Entrepreneur gives away company worth 1 million pounds for free instead of selling it

 Return on Investment : A lifetime of Satisfaction

In an unprecedented selfless gesture, an entrepreneur has decided to give his company worth of 1 million pounds away, instead of selling it. When Simon Cohen, founder of the PR agency Global Tolerance realized that he is not able to devote sufficient time to his family a year ago he decided to leave his much lucrative job to take care of them.

Simon Cohen with wife, Kate and daughter, Seren

Global Tolerance is a 12 year old company which Cohen started with the view of spreading positive and humanistic vibes through communication, public relations and media for their clients. They have hosted some prestigious people like Dalai Lama and TED. They have always striven to promote solution based stories in their media strategies. They call themselves a ‘social change consultancy’. While in dilemma about the future of the company, Cohen decided that it was the mission the basic objectives that define the agency that he wanted to retain. He did not want the values his company was based on to get diminished. Any merger or acquisition would have dissolved the essence of the company in his thought. Following this, he decided to keep the company going the way it was, just with different bosses, in whom he could find the similar humanitarian streak. For this, he conducted auditions to find the suitable successors to hand over the company. After a rigorous five stage interview process of over 200 candidates from 30 countries. Cohen felt it safe to put his trust in Noa Gafni, a digital strategist from the World Economic Forum and Rosie Warin, a PR director from Forster Communications who received 95 per cent of the company’s shares, 10,000 pounds in cash and all of the company’s assets. Cohen himself is in charge of the remaining 5 per cent share. He also works once a week to check his expenses. As he was being hailed all over the world for his altruistic manners he claimed it to be nothing more than ‘enlightened self interest’. He said that giving the company was just a way of promoting sustainability for a business and hoped that it inspires other business people to do the same. For him, it simply brought more happiness.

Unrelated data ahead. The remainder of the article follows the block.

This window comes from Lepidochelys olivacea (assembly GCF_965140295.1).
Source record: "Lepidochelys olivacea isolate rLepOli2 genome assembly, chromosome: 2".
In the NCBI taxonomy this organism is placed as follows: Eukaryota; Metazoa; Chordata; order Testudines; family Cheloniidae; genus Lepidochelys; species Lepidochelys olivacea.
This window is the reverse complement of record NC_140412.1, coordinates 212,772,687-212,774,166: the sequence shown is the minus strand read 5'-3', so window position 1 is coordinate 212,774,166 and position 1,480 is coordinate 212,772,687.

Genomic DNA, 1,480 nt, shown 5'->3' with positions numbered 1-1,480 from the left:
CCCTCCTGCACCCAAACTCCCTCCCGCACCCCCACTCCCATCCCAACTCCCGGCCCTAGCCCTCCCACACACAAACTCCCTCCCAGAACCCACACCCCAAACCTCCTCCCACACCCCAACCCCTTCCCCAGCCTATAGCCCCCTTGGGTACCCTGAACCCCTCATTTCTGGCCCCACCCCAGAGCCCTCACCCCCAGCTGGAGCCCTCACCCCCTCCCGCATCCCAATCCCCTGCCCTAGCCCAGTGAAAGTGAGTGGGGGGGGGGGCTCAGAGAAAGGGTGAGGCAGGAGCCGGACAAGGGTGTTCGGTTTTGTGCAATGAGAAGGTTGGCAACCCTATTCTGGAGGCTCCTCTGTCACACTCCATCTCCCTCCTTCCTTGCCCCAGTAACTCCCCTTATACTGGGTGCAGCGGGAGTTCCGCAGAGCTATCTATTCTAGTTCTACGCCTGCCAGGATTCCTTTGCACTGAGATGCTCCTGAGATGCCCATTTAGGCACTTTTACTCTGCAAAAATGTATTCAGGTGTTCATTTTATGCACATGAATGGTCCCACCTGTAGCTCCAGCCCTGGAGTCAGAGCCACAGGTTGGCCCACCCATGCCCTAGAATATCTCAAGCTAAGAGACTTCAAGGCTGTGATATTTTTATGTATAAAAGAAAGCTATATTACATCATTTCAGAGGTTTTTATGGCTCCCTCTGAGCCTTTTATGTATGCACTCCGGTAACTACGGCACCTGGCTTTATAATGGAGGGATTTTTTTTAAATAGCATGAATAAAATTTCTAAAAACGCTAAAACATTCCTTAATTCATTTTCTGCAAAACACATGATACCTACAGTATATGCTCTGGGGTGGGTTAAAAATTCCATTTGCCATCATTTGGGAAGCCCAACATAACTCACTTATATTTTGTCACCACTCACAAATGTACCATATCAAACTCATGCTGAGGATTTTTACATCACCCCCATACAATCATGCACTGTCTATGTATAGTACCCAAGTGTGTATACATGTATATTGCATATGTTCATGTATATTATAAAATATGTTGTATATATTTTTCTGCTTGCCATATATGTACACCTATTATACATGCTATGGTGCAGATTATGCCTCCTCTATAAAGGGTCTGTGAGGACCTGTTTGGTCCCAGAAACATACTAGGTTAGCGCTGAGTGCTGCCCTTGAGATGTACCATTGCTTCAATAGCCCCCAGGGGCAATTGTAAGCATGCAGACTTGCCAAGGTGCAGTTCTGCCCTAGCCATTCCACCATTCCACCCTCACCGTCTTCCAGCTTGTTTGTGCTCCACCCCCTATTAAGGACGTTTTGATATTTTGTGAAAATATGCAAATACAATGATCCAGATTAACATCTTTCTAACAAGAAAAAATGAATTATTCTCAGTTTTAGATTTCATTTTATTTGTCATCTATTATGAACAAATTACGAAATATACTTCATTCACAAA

The usual exit strategies for successful companies entail the owner quickly coining it by selling it to another company. By not following the herd and not compromising with the values of his company, Cohen has set an example for all other entrepreneurs who find it difficult to choose societal good over personal wants.
Simon Cohen has stood out of the crowd because of the strong emotional quotient which supports his intelligence. When business had almost become synonymous to cut throat competition and profit tearing, he lent it a good definition and a noble purpose. This unique approach of his is laudable. He followed the principle of his company to spread goodwill to the very end.

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